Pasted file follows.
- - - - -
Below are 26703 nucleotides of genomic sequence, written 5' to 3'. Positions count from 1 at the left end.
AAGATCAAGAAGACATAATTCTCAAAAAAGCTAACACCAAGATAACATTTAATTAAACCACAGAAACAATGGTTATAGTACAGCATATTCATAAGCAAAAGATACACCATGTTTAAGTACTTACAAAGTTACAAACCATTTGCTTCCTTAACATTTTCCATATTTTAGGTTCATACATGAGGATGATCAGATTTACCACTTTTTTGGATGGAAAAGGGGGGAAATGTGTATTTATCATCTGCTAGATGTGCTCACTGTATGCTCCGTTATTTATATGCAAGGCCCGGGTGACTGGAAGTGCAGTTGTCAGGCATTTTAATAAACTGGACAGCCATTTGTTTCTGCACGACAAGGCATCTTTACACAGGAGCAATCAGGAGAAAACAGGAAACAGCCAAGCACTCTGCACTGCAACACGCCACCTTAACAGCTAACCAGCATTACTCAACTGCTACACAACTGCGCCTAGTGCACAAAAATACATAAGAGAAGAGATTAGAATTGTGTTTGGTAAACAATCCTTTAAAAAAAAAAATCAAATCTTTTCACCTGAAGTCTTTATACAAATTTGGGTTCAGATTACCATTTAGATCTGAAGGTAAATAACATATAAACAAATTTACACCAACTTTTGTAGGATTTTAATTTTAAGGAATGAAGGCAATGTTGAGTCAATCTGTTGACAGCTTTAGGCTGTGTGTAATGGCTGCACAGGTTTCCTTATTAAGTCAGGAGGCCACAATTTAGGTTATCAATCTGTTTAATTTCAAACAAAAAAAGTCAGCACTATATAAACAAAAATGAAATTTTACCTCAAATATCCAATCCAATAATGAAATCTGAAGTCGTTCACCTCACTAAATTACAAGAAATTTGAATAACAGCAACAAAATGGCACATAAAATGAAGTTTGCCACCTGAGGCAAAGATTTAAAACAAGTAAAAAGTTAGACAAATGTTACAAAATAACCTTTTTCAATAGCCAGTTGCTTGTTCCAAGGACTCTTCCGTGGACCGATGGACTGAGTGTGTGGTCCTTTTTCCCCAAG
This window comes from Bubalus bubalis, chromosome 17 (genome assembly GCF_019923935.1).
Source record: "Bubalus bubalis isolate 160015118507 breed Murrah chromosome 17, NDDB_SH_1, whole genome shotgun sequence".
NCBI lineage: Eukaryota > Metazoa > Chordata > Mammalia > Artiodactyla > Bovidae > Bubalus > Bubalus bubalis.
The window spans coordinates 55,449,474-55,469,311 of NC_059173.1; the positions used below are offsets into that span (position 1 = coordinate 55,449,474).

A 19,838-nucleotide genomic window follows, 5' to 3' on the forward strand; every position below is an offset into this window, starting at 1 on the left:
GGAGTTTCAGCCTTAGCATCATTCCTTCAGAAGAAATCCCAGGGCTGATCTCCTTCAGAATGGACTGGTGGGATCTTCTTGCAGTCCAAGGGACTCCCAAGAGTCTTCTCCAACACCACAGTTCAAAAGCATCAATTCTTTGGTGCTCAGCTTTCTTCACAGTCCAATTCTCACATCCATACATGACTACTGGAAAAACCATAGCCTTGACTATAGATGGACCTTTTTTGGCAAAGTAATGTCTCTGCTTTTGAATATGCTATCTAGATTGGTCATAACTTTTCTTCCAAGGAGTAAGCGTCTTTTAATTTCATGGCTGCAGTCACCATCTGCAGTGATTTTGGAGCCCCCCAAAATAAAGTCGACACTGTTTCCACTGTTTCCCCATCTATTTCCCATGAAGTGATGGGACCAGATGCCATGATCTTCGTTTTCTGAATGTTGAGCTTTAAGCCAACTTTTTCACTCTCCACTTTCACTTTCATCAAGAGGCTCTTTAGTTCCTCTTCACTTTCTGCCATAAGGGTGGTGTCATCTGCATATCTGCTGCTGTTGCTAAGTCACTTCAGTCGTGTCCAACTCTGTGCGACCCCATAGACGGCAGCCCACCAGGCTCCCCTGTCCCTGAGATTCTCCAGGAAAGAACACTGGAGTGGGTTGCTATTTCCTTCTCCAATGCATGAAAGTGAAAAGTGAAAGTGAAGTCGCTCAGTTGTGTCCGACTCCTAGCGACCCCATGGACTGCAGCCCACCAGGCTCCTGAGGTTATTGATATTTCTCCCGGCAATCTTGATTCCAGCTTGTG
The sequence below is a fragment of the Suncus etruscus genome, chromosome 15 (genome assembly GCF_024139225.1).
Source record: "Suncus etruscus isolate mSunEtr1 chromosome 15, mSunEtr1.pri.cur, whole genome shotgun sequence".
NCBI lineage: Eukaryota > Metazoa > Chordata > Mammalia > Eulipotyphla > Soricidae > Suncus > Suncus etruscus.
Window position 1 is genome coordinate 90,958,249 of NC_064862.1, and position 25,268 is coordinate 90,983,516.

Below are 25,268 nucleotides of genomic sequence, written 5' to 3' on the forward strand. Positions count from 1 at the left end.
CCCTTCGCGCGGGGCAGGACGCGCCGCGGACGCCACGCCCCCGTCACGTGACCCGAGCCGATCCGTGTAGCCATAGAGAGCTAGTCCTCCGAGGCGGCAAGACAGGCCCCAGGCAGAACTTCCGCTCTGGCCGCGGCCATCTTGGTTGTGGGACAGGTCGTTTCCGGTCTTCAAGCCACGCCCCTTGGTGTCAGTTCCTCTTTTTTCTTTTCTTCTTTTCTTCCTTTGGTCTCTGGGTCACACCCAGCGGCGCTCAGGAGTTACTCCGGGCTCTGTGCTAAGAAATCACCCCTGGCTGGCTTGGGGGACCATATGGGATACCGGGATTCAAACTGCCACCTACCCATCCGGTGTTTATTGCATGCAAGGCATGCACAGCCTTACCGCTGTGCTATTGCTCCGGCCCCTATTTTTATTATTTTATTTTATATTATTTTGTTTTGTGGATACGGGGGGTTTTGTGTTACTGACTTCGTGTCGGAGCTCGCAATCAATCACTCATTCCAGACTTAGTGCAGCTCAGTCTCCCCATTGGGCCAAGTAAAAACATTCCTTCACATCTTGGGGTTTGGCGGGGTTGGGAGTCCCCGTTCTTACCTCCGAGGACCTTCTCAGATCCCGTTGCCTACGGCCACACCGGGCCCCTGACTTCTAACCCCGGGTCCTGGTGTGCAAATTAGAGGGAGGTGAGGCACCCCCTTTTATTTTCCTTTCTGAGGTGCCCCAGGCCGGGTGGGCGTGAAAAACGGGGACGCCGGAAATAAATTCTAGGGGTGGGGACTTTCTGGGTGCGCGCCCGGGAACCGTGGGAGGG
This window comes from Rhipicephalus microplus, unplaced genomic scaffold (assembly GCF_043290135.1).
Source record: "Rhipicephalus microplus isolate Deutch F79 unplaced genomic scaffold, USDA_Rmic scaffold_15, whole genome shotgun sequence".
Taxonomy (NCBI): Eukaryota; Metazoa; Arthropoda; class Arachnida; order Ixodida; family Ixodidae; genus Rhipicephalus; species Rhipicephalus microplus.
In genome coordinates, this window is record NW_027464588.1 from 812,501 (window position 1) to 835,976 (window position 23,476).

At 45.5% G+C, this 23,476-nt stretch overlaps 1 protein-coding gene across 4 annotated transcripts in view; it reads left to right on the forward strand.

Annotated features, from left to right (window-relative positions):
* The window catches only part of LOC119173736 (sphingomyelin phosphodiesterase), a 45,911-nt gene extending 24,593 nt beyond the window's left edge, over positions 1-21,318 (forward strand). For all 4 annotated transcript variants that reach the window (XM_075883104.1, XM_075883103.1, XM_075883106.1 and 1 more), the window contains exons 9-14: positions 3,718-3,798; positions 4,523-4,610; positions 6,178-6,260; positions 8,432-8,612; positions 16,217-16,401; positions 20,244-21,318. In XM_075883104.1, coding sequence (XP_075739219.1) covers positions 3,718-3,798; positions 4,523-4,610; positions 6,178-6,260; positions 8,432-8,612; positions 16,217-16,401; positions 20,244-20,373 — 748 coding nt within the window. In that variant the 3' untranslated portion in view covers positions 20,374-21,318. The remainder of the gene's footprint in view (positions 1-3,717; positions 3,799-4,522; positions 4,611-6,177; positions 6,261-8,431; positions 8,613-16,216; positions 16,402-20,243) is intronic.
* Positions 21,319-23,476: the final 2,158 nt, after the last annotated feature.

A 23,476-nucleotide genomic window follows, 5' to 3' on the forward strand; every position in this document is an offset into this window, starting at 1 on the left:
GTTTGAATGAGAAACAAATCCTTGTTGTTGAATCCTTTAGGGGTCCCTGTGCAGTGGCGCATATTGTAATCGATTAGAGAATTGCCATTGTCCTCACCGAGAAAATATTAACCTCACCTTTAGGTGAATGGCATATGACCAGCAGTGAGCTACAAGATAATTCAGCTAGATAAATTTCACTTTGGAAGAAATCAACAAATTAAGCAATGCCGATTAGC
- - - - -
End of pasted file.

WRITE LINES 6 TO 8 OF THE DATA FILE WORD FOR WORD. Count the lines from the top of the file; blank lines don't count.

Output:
The window spans coordinates 55,449,474-55,469,311 of NC_059173.1; the positions used below are offsets into that span (position 1 = coordinate 55,449,474).

A 19,838-nucleotide genomic window follows, 5' to 3' on the forward strand; every position below is an offset into this window, starting at 1 on the left:
GGAGTTTCAGCCTTAGCATCATTCCTTCAGAAGAAATCCCAGGGCTGATCTCCTTCAGAATGGACTGGTGGGATCTTCTTGCAGTCCAAGGGACTCCCAAGAGTCTTCTCCAACACCACAGTTCAAAAGCATCAATTCTTTGGTGCTCAGCTTTCTTCACAGTCCAATTCTCACATCCATACATGACTACTGGAAAAACCATAGCCTTGACTATAGATGGACCTTTTTTGGCAAAGTAATGTCTCTGCTTTTGAATATGCTATCTAGATTGGTCATAACTTTTCTTCCAAGGAGTAAGCGTCTTTTAATTTCATGGCTGCAGTCACCATCTGCAGTGATTTTGGAGCCCCCCAAAATAAAGTCGACACTGTTTCCACTGTTTCCCCATCTATTTCCCATGAAGTGATGGGACCAGATGCCATGATCTTCGTTTTCTGAATGTTGAGCTTTAAGCCAACTTTTTCACTCTCCACTTTCACTTTCATCAAGAGGCTCTTTAGTTCCTCTTCACTTTCTGCCATAAGGGTGGTGTCATCTGCATATCTGCTGCTGTTGCTAAGTCACTTCAGTCGTGTCCAACTCTGTGCGACCCCATAGACGGCAGCCCACCAGGCTCCCCTGTCCCTGAGATTCTCCAGGAAAGAACACTGGAGTGGGTTGCTATTTCCTTCTCCAATGCATGAAAGTGAAAAGTGAAAGTGAAGTCGCTCAGTTGTGTCCGACTCCTAGCGACCCCATGGACTGCAGCCCACCAGGCTCCTGAGGTTATTGATATTTCTCCCGGCAATCTTGATTCCAGCTTGTG